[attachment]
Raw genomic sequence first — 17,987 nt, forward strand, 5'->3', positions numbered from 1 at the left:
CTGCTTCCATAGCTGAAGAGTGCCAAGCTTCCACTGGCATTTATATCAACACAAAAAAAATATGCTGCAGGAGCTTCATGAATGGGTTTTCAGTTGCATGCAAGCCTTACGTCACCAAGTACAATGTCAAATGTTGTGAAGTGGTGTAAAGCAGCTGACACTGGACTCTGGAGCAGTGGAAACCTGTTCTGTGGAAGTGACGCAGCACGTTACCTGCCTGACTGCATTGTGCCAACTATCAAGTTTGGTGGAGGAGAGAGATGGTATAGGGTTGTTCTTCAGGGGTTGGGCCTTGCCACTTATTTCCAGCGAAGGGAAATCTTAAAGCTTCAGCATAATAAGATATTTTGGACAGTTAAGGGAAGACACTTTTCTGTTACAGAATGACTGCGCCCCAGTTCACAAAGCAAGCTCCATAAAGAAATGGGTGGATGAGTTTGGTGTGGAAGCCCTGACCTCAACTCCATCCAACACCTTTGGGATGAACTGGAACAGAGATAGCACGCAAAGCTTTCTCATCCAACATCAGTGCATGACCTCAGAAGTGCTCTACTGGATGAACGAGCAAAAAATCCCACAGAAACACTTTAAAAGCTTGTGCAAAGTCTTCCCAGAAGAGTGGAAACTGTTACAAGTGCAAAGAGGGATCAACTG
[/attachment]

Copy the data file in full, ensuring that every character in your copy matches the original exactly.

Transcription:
Raw genomic sequence first — 17,987 nt, forward strand, 5'->3', positions numbered from 1 at the left:
CTGCTTCCATAGCTGAAGAGTGCCAAGCTTCCACTGGCATTTATATCAACACAAAAAAAATATGCTGCAGGAGCTTCATGAATGGGTTTTCAGTTGCATGCAAGCCTTACGTCACCAAGTACAATGTCAAATGTTGTGAAGTGGTGTAAAGCAGCTGACACTGGACTCTGGAGCAGTGGAAACCTGTTCTGTGGAAGTGACGCAGCACGTTACCTGCCTGACTGCATTGTGCCAACTATCAAGTTTGGTGGAGGAGAGAGATGGTATAGGGTTGTTCTTCAGGGGTTGGGCCTTGCCACTTATTTCCAGCGAAGGGAAATCTTAAAGCTTCAGCATAATAAGATATTTTGGACAGTTAAGGGAAGACACTTTTCTGTTACAGAATGACTGCGCCCCAGTTCACAAAGCAAGCTCCATAAAGAAATGGGTGGATGAGTTTGGTGTGGAAGCCCTGACCTCAACTCCATCCAACACCTTTGGGATGAACTGGAACAGAGATAGCACGCAAAGCTTTCTCATCCAACATCAGTGCATGACCTCAGAAGTGCTCTACTGGATGAACGAGCAAAAAATCCCACAGAAACACTTTAAAAGCTTGTGCAAAGTCTTCCCAGAAGAGTGGAAACTGTTACAAGTGCAAAGAGGGATCAACTG